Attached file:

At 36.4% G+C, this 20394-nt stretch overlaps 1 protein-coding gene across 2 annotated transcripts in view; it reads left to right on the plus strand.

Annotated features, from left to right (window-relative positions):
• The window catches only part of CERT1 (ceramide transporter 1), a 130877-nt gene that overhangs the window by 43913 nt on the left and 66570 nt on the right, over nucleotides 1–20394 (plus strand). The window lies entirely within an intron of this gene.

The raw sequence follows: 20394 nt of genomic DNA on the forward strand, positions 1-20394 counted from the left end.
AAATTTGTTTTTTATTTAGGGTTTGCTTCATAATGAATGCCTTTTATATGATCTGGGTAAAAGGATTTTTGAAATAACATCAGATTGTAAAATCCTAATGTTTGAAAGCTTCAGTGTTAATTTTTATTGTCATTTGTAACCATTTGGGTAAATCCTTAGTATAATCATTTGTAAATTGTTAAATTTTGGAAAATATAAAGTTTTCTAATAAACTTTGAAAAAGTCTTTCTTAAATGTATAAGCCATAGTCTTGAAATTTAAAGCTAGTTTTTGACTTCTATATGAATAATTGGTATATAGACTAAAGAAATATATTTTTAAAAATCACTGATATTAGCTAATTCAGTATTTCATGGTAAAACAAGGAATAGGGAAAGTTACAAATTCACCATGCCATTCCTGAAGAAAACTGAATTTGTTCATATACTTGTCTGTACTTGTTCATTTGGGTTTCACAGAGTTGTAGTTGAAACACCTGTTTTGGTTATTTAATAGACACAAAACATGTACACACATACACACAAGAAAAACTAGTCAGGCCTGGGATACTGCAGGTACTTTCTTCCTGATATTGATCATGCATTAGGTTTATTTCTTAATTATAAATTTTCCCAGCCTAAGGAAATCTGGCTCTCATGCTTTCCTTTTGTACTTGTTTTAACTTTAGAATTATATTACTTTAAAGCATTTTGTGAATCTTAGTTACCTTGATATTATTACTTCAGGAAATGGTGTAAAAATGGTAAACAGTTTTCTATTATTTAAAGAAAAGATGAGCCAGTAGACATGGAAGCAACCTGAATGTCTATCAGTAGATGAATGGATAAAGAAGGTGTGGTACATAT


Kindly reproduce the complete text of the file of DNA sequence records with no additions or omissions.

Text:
At 36.4% G+C, this 20394-nt stretch overlaps 1 protein-coding gene across 2 annotated transcripts in view; it reads left to right on the plus strand.

Annotated features, from left to right (window-relative positions):
• The window catches only part of CERT1 (ceramide transporter 1), a 130877-nt gene that overhangs the window by 43913 nt on the left and 66570 nt on the right, over nucleotides 1–20394 (plus strand). The window lies entirely within an intron of this gene.

The raw sequence follows: 20394 nt of genomic DNA on the forward strand, positions 1-20394 counted from the left end.
AAATTTGTTTTTTATTTAGGGTTTGCTTCATAATGAATGCCTTTTATATGATCTGGGTAAAAGGATTTTTGAAATAACATCAGATTGTAAAATCCTAATGTTTGAAAGCTTCAGTGTTAATTTTTATTGTCATTTGTAACCATTTGGGTAAATCCTTAGTATAATCATTTGTAAATTGTTAAATTTTGGAAAATATAAAGTTTTCTAATAAACTTTGAAAAAGTCTTTCTTAAATGTATAAGCCATAGTCTTGAAATTTAAAGCTAGTTTTTGACTTCTATATGAATAATTGGTATATAGACTAAAGAAATATATTTTTAAAAATCACTGATATTAGCTAATTCAGTATTTCATGGTAAAACAAGGAATAGGGAAAGTTACAAATTCACCATGCCATTCCTGAAGAAAACTGAATTTGTTCATATACTTGTCTGTACTTGTTCATTTGGGTTTCACAGAGTTGTAGTTGAAACACCTGTTTTGGTTATTTAATAGACACAAAACATGTACACACATACACACAAGAAAAACTAGTCAGGCCTGGGATACTGCAGGTACTTTCTTCCTGATATTGATCATGCATTAGGTTTATTTCTTAATTATAAATTTTCCCAGCCTAAGGAAATCTGGCTCTCATGCTTTCCTTTTGTACTTGTTTTAACTTTAGAATTATATTACTTTAAAGCATTTTGTGAATCTTAGTTACCTTGATATTATTACTTCAGGAAATGGTGTAAAAATGGTAAACAGTTTTCTATTATTTAAAGAAAAGATGAGCCAGTAGACATGGAAGCAACCTGAATGTCTATCAGTAGATGAATGGATAAAGAAGGTGTGGTACATAT